Make your trade­mark dis­tinc­tive

Re­cent — in­con­sis­tent — cases high­light the tricky is­sue of house mark rel­e­vance

Business Day - Business Law and Tax Review - - BUSINESS LAW & TAX REVIEW - WALDO STEYN

TWO re­cent South African High Court de­ci­sions re­flect a wor­ry­ing lack of con­sis­tency in trade­mark judg­ments. They also show how courts some­times strug­gle with the is­sue of the like­li­hood of con­fu­sion in cases where trade­marks are ac­com­pa­nied by house marks.

In the first case a well-known re­tailer of health prod­ucts, Well­ness Ware­house, ap­plied to reg­is­ter the trade­mark livewell (in lower case) with a de­vice that com­prised three in­ter­lock­ing ovals above the let­ter “e” of “well”. The ap­pli­ca­tion was in class 35 and cov­ered re­tail ser­vices. A company called Gen­eral Nu­tri­tion op­posed this ap­pli­ca­tion on the ba­sis of its reg­is­tra­tion for the trade­mark GNC Live Well in var­i­ous goods classes and also re­tail ser­vices in class 35.

The op­po­si­tion failed, with the judge find­ing that there was no like­li­hood of con­fu­sion. The judge’s rea­son­ing was sim­ple — in the case of the op­pos­ing trade­mark the dis­tinc­tive fea­ture was GNC, whereas in the case of the op­posed trade­mark the dis­tinc­tive fea­ture was the in­ter­lock­ing ovals de­vice. The judge de­scribed the dis­tinc­tive fea­ture as “what will at­tract the mem­bers of the pub­lic to it”. Noth­ing too con­tro­ver­sial there, es­pe­cially in the case of an in­her­ently weak trade­mark such as Live Well!

The judge went on to say that, in the case of the op­pos­ing trade­mark, not only would the em­pha­sis be on GNC, but there would also be def­i­nite pause be­tween the words “live” and “well”, some­thing that would not hap­pen in the case of the op­posed trade­mark.

The judge ap­plied a “dis­cern­ing con­sumer” test, say­ing that con­fu­sion was un­likely be­cause con­sumers for health prod­ucts “gen­er­ally come from the bet­ter ed­u­cated por­tions of the pub­lic … th­ese will be dis­cern­ing cus­tomers who are care­ful about the prod­ucts … and less likely to be de­ceived or con­fused as to the ori­gin”.

This decision prob­a­bly wouldn’t have at­tracted much at­ten­tion if it hadn’t been for a decision that came out a few months later. The sec­ond decision in­volved another trade­mark ap­pli­ca­tion that Well­ness Ware­house had filed for re­tail ser­vices in class 35, this one be­ing for eatwell (in lower case) and the same in­ter­lock­ing ovals de­vice over the sec­ond let­ter “e”.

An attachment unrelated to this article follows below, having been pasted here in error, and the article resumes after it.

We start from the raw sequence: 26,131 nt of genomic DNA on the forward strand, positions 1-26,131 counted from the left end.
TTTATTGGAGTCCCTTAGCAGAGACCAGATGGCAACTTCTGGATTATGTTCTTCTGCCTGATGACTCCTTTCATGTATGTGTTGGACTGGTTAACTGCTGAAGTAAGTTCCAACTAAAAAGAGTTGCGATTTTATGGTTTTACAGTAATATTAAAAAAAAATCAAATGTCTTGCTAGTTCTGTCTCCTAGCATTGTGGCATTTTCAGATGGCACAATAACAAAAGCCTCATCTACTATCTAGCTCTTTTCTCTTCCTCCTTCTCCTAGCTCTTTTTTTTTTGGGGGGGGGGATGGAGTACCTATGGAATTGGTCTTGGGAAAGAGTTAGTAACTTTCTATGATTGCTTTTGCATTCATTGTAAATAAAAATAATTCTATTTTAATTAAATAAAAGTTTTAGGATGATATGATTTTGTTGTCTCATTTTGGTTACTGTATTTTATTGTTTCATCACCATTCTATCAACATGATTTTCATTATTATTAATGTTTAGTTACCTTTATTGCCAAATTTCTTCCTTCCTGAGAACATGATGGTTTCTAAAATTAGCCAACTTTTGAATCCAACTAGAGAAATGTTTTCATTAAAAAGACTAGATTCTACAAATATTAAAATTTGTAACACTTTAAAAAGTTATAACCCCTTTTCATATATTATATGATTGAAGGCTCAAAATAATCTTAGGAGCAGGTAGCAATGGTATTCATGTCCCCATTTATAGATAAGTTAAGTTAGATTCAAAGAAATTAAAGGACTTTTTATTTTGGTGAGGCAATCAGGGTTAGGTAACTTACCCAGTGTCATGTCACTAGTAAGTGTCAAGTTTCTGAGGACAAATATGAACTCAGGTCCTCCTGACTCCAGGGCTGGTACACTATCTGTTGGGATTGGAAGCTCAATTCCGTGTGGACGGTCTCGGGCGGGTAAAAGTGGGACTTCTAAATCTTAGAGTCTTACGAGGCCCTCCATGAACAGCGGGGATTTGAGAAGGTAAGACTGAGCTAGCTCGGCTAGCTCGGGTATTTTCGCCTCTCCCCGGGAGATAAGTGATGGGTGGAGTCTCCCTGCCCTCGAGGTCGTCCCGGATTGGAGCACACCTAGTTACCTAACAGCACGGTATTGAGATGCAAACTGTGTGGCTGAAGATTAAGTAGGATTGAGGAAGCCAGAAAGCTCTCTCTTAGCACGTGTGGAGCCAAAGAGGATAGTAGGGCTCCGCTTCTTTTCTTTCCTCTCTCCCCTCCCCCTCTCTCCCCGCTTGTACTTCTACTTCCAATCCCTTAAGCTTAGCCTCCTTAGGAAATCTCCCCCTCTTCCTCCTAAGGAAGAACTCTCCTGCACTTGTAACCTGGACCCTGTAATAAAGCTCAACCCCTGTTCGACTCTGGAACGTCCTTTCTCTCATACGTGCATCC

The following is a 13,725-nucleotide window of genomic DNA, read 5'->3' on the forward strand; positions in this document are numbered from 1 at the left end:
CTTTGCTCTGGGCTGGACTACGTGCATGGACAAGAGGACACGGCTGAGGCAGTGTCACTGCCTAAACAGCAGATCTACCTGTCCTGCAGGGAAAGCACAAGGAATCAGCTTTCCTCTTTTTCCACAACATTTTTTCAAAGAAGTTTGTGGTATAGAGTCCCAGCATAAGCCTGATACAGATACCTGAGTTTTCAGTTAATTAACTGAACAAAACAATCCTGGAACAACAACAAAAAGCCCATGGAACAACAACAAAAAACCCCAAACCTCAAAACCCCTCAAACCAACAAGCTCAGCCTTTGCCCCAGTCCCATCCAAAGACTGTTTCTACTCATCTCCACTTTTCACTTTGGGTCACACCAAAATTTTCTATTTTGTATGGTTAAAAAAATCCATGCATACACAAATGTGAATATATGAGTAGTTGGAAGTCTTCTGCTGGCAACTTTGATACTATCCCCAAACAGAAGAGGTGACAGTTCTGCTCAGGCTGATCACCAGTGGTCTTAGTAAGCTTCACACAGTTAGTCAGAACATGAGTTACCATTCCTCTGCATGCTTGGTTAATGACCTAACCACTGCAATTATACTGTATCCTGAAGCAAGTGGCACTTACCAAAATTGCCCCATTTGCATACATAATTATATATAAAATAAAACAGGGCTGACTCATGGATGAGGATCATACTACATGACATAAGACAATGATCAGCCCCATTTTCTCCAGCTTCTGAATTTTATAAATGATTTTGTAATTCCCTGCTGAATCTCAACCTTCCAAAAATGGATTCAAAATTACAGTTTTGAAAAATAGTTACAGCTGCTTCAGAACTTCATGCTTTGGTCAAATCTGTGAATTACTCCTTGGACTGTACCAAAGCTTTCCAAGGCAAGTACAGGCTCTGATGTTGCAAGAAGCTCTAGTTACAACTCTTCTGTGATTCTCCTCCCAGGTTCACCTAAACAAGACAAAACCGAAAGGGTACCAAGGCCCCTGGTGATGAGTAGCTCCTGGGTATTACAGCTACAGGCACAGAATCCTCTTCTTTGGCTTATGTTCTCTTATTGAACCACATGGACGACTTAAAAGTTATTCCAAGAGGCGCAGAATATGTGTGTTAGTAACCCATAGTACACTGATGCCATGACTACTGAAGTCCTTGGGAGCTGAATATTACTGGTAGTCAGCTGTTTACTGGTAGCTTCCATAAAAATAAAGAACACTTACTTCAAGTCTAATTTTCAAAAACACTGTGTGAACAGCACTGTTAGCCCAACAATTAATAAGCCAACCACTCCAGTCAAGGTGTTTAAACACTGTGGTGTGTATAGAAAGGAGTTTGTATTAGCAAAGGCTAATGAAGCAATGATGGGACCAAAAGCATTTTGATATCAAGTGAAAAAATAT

In this case the op­po­nent was the well-known re­tailer Wool­worths, which re­lied on its reg­is­tra­tion for a logo trade­mark com­pris­ing the words “eat well” in lower case, to­gether with the name Wool­worths, the Wool­worths “Dou­ble W” logo, as well as a flower de­vice. The Wool­worths trade­mark was regis­tered for var­i­ous goods in classes 5, 29, 30 and 32, but there was no reg­is­tra­tion in class 35.

In this case the op­po­si­tion was up­held, with the judge find­ing there was a like­li­hood of con­fu­sion. The judge said con­sumers would not no­tice fea­tures such as the name Wool­worths or the Dou­ble W logo, but would rather con­cen­trate on the fea­ture “eat well”.

The judge also re­jected the ar­gu­ment that po­ten­tial pur­chasers would be limited to the wealth­ier or bet­ter ed­u­cated.

Sur­pris­ingly, the judge made no men­tion of the ear­lier decision in­volv­ing GNC and Well­ness Ware­house, not­with­stand­ing the fact that it was ap­par­ently brought to her at­ten­tion.

Another in­ter­est­ing as­pect of the sec­ond decision is that the judge — who found there was a sim­i­lar­ity be­tween the goods cov­ered by Wool­worths’ reg­is­tra­tions and the re­tail ser­vices of Well­ness Ware­house’s ap­pli­ca­tion — did not even men­tion a con­tro­ver­sial decision handed down by the same court (Gaut­eng) a few years back.

In the Due South case the judge, who was strongly in­flu­enced by com-

The judge also re­jected the ar­gu­ment that po­ten­tial pur­chasers would be limited to the wealth­ier or bet­ter ed­u­cated

pe­ti­tion law and pol­icy, made a num­ber of eye­brow-lifting find­ings: goods will sel­dom be sim­i­lar to goods that fall into dif­fer­ent classes; there will sel­dom be sim­i­lar­ity be­tween goods and ser­vices; and re­tail ser­vices can­not be con­sid­ered sim­i­lar to goods as this would con­fer an un­jus­ti­fi­able mo­nop­oly on trade­marks cov­er­ing re­tail ser­vices. Many will be pleased that this judg­ment wasn’t fol­lowed.

The is­sue of what rel­e­vance the ad­di­tion of a house mark has is a tricky one. In a re­cent South African decision the judge said that, although the addi- tion of a house mark doesn’t nec­es­sar­ily avoid con­fu­sion, it is a fac­tor es­pe­cially where the common fea­ture be­tween the trade­marks is “so weak that any source-in­di­cat­ing value it has is over­whelmed by the ad­di­tion of an ar­bi­trary, dis­tinc­tive el­e­ment”. The judge re­ferred to a US decision where the court held that trade­mark Es­sen­tials was not in­fringed by the trade­mark Nor­ton McNaughton Es­sen­tials.

In a re­cent UK decision the court held that, although Thomas Pink’s trade­mark reg­is­tra­tions for Pink were in­fringed by Vic­to­ria’s Se­cret who used the name Pink (on its own) on stores and on cloth­ing, it was not in­fringed by the use of Pink in con­junc­tion with Vic­to­ria’s Se­cret on swing-tags. The lead­ing EU case on the topic is Me­dion v Thomp­son, which in­volved the trade­marks Life and Thomp­son Life. In that case the court held that adding a house mark doesn’t avoid in­fringe­ment if the common fea­ture re­tains its “in­de­pen­dent dis­tinc­tive role”.

What th­ese cases do, of course, is em­pha­sise the need to adopt dis­tinc­tive trade­marks. But that’s a mes­sage that sadly doesn’t seem to get through.

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